Nervecentre scored only positive scores, including 4 of the top 8 scores. These statistical outliers have largely been omitted from the published analysis – probably because of marketing sensitivities – but that does affect the drawn conclusions.

Does your usability score always reflect your implementation effort?

Whilst everyone would acknowledge that good training and implementation are beneficial, I find this message an oversimplification that places too much of the burden of responsibility onto the trust implementation team and absolves suppliers.

The job of suppliers is to build products that are intuitive, easy to implement and easy to learn. The implementation effort required to deploy an EPR and attain good usability scores is not the same for all suppliers – it cannot possibly be – and that feels like a key factor that is not being discussed.

I strongly suspect that there is no linearity at all between the usability scores achieved and the time/money spent on implementation and training, so the general assumption that those trusts with high usability must have done a better job of implementation feels unsatisfying.  I’m sure there is truth in it somewhere, but like all analysis – the bit where you jump from presenting evidence to “therefore we conclude that…” is the part that often falls down. Further study is required to know exactly what went well for those trusts that scored well. For instance, I would like to see how long ago their EPR was deployed. Was there a big bang or a slow rollout of features?  Understanding how these impact usability is essential in drawing correct conclusions.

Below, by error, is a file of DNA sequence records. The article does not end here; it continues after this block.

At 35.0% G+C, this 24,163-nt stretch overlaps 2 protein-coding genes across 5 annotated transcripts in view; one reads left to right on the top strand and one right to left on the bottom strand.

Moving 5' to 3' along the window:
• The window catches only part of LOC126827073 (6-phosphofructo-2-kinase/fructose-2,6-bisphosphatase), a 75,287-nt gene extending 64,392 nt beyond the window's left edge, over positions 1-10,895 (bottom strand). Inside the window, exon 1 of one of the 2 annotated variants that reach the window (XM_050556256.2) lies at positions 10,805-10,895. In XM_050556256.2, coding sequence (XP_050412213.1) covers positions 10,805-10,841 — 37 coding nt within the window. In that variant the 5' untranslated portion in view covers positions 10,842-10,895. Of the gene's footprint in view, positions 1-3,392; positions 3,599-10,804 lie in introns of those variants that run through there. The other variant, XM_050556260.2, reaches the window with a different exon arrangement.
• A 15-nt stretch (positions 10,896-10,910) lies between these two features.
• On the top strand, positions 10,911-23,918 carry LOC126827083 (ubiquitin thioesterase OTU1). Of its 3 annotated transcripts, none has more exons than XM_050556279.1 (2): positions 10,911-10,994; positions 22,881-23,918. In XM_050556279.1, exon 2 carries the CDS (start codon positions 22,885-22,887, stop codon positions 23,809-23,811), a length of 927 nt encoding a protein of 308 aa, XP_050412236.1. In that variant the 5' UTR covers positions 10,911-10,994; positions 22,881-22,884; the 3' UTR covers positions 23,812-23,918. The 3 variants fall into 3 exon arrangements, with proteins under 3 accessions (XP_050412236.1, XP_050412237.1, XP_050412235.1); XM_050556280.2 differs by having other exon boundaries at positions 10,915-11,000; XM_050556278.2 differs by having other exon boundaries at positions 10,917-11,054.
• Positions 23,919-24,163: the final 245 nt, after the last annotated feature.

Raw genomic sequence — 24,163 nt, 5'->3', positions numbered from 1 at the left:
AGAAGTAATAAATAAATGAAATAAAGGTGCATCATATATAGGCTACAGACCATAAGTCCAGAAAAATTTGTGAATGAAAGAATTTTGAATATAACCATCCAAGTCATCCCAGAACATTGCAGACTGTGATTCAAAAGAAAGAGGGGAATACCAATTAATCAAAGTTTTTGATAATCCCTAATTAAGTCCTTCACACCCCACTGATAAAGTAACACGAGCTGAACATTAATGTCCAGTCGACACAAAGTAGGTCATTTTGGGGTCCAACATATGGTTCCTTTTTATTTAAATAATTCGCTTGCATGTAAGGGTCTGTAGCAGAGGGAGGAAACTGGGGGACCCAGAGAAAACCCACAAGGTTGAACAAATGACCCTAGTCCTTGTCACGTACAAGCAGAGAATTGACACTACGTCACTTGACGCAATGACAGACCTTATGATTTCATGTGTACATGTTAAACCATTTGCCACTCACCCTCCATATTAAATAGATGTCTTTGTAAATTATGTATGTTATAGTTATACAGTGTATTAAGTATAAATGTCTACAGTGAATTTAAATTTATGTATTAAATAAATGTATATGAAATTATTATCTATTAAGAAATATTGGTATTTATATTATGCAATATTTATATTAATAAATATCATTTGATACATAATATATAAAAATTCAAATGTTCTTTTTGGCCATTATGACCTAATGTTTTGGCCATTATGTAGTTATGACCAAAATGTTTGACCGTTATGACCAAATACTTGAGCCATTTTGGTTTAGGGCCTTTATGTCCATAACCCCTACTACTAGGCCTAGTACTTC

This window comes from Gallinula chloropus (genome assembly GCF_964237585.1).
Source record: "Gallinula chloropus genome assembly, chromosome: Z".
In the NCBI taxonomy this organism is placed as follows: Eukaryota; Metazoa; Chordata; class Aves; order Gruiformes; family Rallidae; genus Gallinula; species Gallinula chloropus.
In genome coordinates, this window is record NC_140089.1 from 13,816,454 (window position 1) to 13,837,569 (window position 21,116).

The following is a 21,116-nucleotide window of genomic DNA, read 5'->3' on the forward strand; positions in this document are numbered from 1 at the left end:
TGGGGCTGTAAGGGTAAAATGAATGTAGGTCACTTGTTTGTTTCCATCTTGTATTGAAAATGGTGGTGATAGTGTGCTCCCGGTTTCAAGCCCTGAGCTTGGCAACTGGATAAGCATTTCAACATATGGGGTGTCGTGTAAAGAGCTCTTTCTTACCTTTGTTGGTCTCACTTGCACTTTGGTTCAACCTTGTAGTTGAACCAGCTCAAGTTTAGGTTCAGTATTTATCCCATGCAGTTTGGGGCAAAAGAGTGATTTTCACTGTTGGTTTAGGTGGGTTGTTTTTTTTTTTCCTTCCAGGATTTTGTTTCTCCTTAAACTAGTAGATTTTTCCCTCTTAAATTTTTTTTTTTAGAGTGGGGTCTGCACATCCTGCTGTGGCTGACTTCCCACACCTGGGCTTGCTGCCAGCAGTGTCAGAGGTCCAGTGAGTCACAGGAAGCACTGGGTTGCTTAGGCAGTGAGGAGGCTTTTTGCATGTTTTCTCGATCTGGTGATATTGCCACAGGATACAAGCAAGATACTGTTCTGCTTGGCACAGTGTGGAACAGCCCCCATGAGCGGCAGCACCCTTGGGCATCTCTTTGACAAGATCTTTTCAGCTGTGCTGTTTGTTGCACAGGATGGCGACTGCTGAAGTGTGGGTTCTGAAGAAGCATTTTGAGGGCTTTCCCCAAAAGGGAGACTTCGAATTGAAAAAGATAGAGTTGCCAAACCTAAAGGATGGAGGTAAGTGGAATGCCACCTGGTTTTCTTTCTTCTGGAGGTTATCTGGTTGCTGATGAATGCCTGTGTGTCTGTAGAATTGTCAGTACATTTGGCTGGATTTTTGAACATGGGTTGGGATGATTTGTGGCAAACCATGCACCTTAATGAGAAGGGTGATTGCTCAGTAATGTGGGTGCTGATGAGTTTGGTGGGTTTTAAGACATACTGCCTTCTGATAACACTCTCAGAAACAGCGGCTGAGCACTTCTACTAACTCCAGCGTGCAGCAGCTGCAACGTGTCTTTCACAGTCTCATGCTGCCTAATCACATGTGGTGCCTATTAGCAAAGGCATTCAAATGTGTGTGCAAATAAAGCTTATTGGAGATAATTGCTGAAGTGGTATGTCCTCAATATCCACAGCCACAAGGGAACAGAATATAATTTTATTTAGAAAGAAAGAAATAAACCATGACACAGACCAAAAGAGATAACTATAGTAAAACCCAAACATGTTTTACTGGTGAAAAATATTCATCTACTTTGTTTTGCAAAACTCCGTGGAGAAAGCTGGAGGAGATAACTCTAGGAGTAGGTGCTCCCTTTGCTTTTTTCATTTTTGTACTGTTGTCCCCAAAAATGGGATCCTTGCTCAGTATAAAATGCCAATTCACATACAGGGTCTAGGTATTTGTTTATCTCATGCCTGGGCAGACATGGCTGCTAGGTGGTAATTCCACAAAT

Is it realistic to increase implementation effort?

We are entering a period of high-volume EPR deployment, where NHS England requires 25-50 trusts to deploy full EPRs over the next two years. This is an order of magnitude greater than the volume of deployments over the last two years, but the number of experienced project managers, trainers, and subject matter experts available will not grow at the required rate. So how are we going to increase implementation and training effort?  

The only way to achieve this is to examine EPR deployment methodologies – to look for ways that allow trusts to deploy safely with fewer resources. I have been involved in a number of workshops about deploying more quickly or reducing the negative impact of a big bang deployment, but the answer nearly always requires more people – more support and training usually (once, of course, the basics of having good senior/clinical engagement are there).